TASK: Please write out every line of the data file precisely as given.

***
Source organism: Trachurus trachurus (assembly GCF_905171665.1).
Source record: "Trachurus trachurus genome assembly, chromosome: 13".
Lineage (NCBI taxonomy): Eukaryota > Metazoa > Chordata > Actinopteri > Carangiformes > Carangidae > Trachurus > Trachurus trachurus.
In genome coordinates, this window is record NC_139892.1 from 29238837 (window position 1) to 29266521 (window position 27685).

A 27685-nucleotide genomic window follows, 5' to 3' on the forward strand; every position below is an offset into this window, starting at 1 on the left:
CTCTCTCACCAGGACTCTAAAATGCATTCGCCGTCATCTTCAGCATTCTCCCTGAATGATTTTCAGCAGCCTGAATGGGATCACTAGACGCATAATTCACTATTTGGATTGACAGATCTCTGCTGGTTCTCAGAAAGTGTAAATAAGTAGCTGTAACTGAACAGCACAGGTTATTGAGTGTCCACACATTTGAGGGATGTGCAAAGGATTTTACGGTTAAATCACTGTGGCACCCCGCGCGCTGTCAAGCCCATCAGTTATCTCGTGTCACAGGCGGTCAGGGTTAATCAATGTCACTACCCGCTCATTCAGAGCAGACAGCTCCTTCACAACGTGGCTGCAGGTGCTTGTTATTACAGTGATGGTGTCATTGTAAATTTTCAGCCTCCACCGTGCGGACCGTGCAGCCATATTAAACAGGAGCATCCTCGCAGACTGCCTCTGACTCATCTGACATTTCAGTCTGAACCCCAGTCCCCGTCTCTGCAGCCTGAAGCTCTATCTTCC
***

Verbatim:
Source organism: Trachurus trachurus (assembly GCF_905171665.1).
Source record: "Trachurus trachurus genome assembly, chromosome: 13".
Lineage (NCBI taxonomy): Eukaryota > Metazoa > Chordata > Actinopteri > Carangiformes > Carangidae > Trachurus > Trachurus trachurus.
In genome coordinates, this window is record NC_139892.1 from 29238837 (window position 1) to 29266521 (window position 27685).

A 27685-nucleotide genomic window follows, 5' to 3' on the forward strand; every position below is an offset into this window, starting at 1 on the left:
CTCTCTCACCAGGACTCTAAAATGCATTCGCCGTCATCTTCAGCATTCTCCCTGAATGATTTTCAGCAGCCTGAATGGGATCACTAGACGCATAATTCACTATTTGGATTGACAGATCTCTGCTGGTTCTCAGAAAGTGTAAATAAGTAGCTGTAACTGAACAGCACAGGTTATTGAGTGTCCACACATTTGAGGGATGTGCAAAGGATTTTACGGTTAAATCACTGTGGCACCCCGCGCGCTGTCAAGCCCATCAGTTATCTCGTGTCACAGGCGGTCAGGGTTAATCAATGTCACTACCCGCTCATTCAGAGCAGACAGCTCCTTCACAACGTGGCTGCAGGTGCTTGTTATTACAGTGATGGTGTCATTGTAAATTTTCAGCCTCCACCGTGCGGACCGTGCAGCCATATTAAACAGGAGCATCCTCGCAGACTGCCTCTGACTCATCTGACATTTCAGTCTGAACCCCAGTCCCCGTCTCTGCAGCCTGAAGCTCTATCTTCC